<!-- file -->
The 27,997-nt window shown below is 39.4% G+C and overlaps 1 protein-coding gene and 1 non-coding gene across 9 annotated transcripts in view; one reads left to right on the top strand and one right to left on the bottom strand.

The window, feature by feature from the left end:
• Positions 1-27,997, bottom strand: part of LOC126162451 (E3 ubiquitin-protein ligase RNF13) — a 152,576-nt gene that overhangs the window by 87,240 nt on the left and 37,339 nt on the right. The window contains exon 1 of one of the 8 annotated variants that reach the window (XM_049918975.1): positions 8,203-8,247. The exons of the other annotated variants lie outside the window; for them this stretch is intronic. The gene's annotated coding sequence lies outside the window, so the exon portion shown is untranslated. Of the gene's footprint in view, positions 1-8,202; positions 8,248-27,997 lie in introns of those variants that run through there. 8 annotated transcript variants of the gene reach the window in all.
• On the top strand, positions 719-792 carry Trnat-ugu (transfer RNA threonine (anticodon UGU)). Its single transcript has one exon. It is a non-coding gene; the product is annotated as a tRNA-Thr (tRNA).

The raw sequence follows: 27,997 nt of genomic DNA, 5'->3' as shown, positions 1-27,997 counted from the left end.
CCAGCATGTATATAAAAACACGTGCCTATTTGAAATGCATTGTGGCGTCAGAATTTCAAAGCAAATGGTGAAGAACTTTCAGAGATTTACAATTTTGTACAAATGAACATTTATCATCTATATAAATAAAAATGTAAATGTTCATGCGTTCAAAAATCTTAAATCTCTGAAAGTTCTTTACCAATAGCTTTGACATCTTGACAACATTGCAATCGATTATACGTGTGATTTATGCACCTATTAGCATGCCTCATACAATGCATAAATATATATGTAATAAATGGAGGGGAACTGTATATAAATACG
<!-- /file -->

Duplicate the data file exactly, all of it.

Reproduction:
The 27,997-nt window shown below is 39.4% G+C and overlaps 1 protein-coding gene and 1 non-coding gene across 9 annotated transcripts in view; one reads left to right on the top strand and one right to left on the bottom strand.

The window, feature by feature from the left end:
• Positions 1-27,997, bottom strand: part of LOC126162451 (E3 ubiquitin-protein ligase RNF13) — a 152,576-nt gene that overhangs the window by 87,240 nt on the left and 37,339 nt on the right. The window contains exon 1 of one of the 8 annotated variants that reach the window (XM_049918975.1): positions 8,203-8,247. The exons of the other annotated variants lie outside the window; for them this stretch is intronic. The gene's annotated coding sequence lies outside the window, so the exon portion shown is untranslated. Of the gene's footprint in view, positions 1-8,202; positions 8,248-27,997 lie in introns of those variants that run through there. 8 annotated transcript variants of the gene reach the window in all.
• On the top strand, positions 719-792 carry Trnat-ugu (transfer RNA threonine (anticodon UGU)). Its single transcript has one exon. It is a non-coding gene; the product is annotated as a tRNA-Thr (tRNA).

The raw sequence follows: 27,997 nt of genomic DNA, 5'->3' as shown, positions 1-27,997 counted from the left end.
CCAGCATGTATATAAAAACACGTGCCTATTTGAAATGCATTGTGGCGTCAGAATTTCAAAGCAAATGGTGAAGAACTTTCAGAGATTTACAATTTTGTACAAATGAACATTTATCATCTATATAAATAAAAATGTAAATGTTCATGCGTTCAAAAATCTTAAATCTCTGAAAGTTCTTTACCAATAGCTTTGACATCTTGACAACATTGCAATCGATTATACGTGTGATTTATGCACCTATTAGCATGCCTCATACAATGCATAAATATATATGTAATAAATGGAGGGGAACTGTATATAAATACG